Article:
James VI of Scotland, I of England wasn’t like his Stewart forbears. For one thing he’d lead a reasonably long life and die in his bed, having collectively reigned for nearly half a century and never seen a battlefield. He was physically unprepossessing, notoriously mean and recoiled in terror at the sight of a drawn dagger, though Sir John Ramsay’s knife had saved him from the Gowries. He’d been horrified when Colquhoun widows presented their dead husband’s bloodied sarks (shirts) after a fracas with MacGregors in Glenfruin, (though it was probably sheep’s blood).
He was utterly determined to eradicate the old troublesome border then impose law and order at whatever cost to the inhabitants. To be fair and while expressions like ‘The end justifies the means’ may be more modern, the idea was the same and it’s hard to see how it might have been done more tamely. Further south, his English subjects soon began to tire of their new king’s horde of Scottish carpetbaggers, who flocked south in his wake, hungry for advancement and streets paved with other peoples’ gold. The English: ‘soon began to treat the King and his countrymen with insolence and contempt’. On this even papists and puritans could agree.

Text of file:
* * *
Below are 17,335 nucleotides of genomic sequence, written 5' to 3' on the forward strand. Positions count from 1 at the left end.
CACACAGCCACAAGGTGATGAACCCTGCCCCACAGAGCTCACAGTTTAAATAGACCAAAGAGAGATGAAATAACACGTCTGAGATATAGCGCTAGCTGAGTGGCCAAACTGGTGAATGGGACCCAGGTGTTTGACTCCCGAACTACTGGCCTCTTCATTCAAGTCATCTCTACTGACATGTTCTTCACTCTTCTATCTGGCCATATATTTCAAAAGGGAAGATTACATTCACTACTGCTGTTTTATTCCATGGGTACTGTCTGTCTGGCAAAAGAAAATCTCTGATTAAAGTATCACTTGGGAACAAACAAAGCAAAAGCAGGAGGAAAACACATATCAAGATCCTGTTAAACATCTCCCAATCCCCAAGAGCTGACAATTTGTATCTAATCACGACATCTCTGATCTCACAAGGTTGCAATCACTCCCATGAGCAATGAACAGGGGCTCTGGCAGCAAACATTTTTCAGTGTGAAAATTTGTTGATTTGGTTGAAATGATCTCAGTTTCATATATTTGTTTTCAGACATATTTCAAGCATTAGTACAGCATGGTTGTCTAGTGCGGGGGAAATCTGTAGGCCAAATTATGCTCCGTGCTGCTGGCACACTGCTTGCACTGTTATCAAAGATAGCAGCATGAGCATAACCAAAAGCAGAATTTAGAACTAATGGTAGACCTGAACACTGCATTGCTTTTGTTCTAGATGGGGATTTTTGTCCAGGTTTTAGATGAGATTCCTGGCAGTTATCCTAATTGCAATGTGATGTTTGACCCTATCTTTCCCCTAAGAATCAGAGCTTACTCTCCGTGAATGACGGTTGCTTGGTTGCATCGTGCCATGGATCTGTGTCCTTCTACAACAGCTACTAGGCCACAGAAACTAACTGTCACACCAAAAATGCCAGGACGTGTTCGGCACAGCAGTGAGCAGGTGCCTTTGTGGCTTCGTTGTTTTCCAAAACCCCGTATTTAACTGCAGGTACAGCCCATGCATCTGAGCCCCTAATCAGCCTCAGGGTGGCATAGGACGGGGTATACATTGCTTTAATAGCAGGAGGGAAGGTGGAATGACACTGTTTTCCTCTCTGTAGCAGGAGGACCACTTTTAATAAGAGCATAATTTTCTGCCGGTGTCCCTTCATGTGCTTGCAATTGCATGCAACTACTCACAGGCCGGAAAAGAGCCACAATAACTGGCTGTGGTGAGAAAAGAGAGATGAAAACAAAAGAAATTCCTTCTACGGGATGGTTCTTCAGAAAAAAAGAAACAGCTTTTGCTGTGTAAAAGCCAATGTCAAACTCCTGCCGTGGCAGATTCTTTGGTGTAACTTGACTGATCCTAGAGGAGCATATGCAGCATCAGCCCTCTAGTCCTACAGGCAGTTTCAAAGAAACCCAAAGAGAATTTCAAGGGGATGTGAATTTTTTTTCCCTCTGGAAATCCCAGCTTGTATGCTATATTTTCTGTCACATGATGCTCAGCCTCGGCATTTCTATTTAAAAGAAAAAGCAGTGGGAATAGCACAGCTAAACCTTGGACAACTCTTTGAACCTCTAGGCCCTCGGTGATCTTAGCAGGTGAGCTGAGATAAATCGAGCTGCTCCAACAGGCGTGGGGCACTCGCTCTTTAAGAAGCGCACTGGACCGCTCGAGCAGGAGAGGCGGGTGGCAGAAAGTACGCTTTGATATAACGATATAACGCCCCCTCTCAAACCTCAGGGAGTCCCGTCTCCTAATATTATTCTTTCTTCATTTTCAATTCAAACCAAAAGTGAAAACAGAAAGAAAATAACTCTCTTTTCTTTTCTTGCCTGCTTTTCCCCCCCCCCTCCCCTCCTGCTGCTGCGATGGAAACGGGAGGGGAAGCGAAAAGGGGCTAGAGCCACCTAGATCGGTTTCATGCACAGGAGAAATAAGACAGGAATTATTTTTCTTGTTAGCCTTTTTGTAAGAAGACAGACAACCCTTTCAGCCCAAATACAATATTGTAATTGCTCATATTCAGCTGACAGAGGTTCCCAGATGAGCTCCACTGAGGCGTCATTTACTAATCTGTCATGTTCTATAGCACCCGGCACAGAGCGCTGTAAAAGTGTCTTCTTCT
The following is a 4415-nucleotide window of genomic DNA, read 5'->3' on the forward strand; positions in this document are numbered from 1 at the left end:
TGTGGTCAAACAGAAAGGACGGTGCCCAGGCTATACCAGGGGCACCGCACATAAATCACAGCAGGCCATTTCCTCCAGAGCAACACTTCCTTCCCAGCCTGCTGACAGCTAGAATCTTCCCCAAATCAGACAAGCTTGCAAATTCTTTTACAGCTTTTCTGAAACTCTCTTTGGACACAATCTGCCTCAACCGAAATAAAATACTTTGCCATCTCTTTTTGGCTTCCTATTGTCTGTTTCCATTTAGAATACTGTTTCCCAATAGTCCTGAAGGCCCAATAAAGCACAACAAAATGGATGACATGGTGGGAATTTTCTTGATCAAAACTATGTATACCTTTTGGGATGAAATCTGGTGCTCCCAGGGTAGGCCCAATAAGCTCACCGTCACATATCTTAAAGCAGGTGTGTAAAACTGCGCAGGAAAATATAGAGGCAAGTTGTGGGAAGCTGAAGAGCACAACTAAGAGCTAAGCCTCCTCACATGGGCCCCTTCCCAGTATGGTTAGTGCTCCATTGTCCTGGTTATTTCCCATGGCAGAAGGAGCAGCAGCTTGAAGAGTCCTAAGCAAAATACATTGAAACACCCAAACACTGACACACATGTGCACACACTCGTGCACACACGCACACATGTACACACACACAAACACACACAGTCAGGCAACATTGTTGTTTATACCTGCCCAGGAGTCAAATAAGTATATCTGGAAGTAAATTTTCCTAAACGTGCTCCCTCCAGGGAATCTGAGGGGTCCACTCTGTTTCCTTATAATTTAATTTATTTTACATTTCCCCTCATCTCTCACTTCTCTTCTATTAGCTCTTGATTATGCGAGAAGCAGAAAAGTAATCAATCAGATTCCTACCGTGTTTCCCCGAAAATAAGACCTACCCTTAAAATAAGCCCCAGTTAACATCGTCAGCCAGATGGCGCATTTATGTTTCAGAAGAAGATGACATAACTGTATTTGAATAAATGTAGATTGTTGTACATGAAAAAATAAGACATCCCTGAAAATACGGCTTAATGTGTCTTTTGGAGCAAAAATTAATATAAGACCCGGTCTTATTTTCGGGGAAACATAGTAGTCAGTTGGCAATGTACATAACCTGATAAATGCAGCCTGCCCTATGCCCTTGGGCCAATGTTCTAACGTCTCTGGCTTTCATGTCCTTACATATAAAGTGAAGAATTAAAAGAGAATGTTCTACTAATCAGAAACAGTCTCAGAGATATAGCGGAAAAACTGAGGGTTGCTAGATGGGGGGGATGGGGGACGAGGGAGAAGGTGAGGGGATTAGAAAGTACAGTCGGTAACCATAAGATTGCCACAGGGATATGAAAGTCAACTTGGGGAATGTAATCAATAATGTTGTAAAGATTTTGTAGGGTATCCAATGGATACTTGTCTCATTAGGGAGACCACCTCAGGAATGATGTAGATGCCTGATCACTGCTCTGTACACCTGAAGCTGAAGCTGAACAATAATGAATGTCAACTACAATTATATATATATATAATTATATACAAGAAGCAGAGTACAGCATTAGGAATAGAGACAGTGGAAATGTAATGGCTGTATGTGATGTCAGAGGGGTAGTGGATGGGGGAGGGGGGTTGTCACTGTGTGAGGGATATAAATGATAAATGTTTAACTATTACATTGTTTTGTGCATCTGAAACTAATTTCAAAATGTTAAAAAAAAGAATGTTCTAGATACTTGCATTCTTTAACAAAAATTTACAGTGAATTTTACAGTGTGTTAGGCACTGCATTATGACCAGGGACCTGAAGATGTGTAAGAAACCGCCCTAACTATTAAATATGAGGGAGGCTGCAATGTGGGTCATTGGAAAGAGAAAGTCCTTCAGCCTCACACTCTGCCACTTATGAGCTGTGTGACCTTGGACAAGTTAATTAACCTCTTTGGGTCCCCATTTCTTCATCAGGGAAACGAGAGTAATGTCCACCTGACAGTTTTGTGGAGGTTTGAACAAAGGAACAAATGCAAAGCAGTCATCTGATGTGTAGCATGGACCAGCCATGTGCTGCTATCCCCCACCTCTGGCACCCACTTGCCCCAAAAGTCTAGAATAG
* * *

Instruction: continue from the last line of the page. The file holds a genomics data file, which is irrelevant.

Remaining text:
King James was not to be deflected: ‘The King in pursuance of his favourite purpose of extinguishing all memory of past hostilities between his kingdoms and if possible, of the places that had been the principal scene of these hostilities, prohibited the name of borders any longer to be used, substituting in its place, that of the Middle Shires’. Well, reivers; you’d been warned.
He meant business: ‘Soon after his arrival in London, he gave a commission to George Clifford Earl of Cumberland, a nobleman who had acquired high military fame in the wars of the late Queen; appointing him as Warden of the West and Middle Marches towards Scotland, with the most extensive powers and Lieutenant-General of the Counties of Cumberland, Northumberland, and Westmorland and of the town and county of Newcastle upon Tyne’. That wasn’t all; he was keeper of the upland Northumbrian dales, governor of Carlisle. He could appoint deputies and mete out justice. His wages and those of his officers were guaranteed. All he didn’t get initially was the East March and Berwick where Sir John Carey was left in charge till the garrison was reduced.